Hi Danny – just finished The Last Night on Kindle for my PC. Congratulations on a terrific read. […] And the synaesthesia thing. Where did that come from? I think more could have been made of that re: the paintings. […] By curious chance I am also a synaesthetic – with numbers and letters, including days of the week and months etc, which I see in colour. […] I wonder whether you are synaesthetic?
First off, Cecile, thank you for the inquiry. I’ve been asked this question a lot from readers, which I’m pleased about because synesthesia is such a fascinating condition. In our character Alex Evergreen’s case, his situation is described like this:
When he hears certain sounds, he sees certain colors, sometimes in lines or circles. Or a taste will have a particular shape.
Each person’s manifestation is different. Some people see letters in color (like you), or numbers will be laid out in a particular pattern.
My favorite description is of a person watching a block of ice melt on a New York rooftop, and the drops sliding down the side were colored. With these cross-sensory experiences, it’s no wonder so many of these individuals become artists. In Alex’s case, he becomes a painter to process his unique way of seeing the world.
To answer your question: I do not have this condition, but it fascinated me when I learned about it in a college neuroscience class. I’m a highly visual person who can think three-dimensionally, so I enjoyed imaging what those sensations — both good and bad — must feel like. Research helped me pinpoint many of Alex’s perceptions, and I used his painting as a way to explore them.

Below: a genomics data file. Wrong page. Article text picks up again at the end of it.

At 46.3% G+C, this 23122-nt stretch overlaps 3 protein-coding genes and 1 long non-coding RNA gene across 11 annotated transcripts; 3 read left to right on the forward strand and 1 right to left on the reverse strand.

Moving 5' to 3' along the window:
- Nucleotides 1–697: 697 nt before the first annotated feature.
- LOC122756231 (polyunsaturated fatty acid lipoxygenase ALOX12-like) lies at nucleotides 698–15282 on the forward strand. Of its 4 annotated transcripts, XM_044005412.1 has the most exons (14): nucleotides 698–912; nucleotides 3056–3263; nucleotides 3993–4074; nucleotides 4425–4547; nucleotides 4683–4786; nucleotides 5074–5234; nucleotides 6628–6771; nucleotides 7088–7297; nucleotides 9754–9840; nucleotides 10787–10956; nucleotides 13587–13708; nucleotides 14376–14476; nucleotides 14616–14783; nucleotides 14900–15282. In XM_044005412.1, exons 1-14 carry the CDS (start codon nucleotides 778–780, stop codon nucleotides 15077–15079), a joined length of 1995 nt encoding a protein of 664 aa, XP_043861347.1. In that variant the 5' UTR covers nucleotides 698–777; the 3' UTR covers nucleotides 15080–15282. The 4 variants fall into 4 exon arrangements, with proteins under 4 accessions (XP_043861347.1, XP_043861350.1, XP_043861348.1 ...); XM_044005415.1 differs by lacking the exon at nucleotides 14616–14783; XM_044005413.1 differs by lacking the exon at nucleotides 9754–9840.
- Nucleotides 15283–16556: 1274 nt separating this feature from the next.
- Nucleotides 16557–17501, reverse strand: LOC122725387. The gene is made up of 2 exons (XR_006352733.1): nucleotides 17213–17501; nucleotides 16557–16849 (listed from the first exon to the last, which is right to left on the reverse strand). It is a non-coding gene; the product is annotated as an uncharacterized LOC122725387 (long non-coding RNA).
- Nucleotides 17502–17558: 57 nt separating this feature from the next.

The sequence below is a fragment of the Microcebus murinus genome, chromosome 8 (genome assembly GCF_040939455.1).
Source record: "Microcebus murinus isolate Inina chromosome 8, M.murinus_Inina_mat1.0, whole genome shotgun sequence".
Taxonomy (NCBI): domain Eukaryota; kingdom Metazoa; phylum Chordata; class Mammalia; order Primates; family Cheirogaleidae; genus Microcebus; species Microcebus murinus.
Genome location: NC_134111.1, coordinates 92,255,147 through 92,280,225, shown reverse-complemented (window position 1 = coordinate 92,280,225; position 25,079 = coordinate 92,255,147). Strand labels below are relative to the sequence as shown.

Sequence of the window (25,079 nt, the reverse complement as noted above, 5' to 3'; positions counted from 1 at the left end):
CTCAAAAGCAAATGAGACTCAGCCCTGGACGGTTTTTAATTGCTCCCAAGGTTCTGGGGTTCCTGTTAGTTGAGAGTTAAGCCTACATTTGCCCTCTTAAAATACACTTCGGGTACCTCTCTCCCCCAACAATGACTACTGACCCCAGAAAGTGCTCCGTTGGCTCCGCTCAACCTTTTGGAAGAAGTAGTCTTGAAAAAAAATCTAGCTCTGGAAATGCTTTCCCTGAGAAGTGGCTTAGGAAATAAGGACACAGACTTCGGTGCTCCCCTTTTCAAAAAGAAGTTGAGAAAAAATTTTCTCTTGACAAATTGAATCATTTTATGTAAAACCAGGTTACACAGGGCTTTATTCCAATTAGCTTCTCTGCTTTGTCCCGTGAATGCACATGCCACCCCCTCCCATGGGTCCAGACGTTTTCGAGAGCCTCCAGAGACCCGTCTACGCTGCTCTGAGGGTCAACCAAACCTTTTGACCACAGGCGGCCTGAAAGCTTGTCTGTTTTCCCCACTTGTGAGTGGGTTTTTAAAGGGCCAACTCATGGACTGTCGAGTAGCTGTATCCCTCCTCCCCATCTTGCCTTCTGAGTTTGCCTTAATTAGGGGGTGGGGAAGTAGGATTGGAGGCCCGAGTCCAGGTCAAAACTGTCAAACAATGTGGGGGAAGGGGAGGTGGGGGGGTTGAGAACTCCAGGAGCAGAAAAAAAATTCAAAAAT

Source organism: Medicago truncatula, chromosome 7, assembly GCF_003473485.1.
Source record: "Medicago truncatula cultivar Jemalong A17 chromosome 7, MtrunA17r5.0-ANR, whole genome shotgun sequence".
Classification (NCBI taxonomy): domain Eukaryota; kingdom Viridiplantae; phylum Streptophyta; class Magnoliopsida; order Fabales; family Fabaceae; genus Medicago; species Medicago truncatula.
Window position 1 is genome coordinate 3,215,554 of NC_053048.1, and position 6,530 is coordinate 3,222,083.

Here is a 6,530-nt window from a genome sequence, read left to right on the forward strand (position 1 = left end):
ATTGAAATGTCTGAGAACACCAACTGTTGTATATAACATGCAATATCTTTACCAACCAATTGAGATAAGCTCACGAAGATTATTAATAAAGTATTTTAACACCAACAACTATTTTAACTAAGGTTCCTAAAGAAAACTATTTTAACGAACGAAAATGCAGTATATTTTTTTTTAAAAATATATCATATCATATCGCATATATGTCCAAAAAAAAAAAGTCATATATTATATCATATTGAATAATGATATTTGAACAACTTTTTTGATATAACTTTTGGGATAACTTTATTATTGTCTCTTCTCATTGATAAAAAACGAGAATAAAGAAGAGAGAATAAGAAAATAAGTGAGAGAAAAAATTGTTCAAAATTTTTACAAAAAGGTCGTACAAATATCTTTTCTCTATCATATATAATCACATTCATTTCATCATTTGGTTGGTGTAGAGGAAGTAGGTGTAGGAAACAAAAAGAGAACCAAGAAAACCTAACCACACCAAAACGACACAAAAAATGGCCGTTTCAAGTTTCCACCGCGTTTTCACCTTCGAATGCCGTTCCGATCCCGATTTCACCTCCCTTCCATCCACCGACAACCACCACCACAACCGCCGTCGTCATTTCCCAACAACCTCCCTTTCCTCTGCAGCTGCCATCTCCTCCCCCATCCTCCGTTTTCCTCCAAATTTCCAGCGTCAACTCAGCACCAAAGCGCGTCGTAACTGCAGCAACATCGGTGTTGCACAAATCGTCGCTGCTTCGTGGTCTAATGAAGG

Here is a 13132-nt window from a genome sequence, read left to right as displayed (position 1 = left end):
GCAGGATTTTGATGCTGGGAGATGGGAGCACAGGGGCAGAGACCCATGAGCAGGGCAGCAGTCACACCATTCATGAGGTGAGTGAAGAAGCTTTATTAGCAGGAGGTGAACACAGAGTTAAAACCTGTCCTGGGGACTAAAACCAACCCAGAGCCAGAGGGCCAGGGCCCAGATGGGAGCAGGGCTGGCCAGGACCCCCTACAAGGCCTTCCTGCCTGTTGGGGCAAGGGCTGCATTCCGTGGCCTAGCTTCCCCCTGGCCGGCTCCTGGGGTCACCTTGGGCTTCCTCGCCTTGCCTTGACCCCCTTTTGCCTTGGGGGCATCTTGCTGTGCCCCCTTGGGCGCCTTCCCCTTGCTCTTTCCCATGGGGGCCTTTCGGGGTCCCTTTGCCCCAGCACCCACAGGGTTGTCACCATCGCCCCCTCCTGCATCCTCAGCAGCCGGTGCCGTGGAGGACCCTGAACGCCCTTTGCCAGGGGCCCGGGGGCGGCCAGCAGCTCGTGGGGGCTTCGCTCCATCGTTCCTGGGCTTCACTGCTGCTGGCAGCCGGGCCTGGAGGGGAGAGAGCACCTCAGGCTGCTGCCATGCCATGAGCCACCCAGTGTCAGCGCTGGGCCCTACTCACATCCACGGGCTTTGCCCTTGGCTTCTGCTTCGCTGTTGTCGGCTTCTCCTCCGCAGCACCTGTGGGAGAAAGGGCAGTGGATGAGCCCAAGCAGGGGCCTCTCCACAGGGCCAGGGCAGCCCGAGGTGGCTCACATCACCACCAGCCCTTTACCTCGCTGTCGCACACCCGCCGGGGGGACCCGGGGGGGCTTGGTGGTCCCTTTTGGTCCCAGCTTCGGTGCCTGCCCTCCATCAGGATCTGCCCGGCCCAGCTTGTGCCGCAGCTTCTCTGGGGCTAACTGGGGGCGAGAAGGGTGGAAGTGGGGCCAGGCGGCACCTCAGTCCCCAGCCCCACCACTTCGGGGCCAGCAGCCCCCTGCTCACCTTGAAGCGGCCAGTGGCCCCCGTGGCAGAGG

Some of these synesthetic descriptions sound akin to poetic metaphor, a tool writers have been using for centuries to heighten the reading experience. I just lump myself into having that type of artistic imagination.
Although, during my research I did wonder if my notion of the calendar fell into this other territory.
I see the months spatially. I always have. Below is the best representation of how I view the year:
In my mind, each box is the same size. Yet, as you can see, this concept would not work mechanically if September must move downward toward October and December must lie directly below January.
I’ve never heard this sort of layout described until just this week I Googled “synesthesia calendar” and found these two examples (here and here) that resemble mine. Both are circular in movement, and one has more months on top and fewer on the bottom.
This is the only thing close to a possible case of synesthesia that I’ve linked to myself. However, being the skeptic that I am, I’ll just call my view a creative quirk.
Regardless, Alex’s perceptions added a wonderful element to his particular story and The Last Night as a whole. Thanks for asking, Cecile.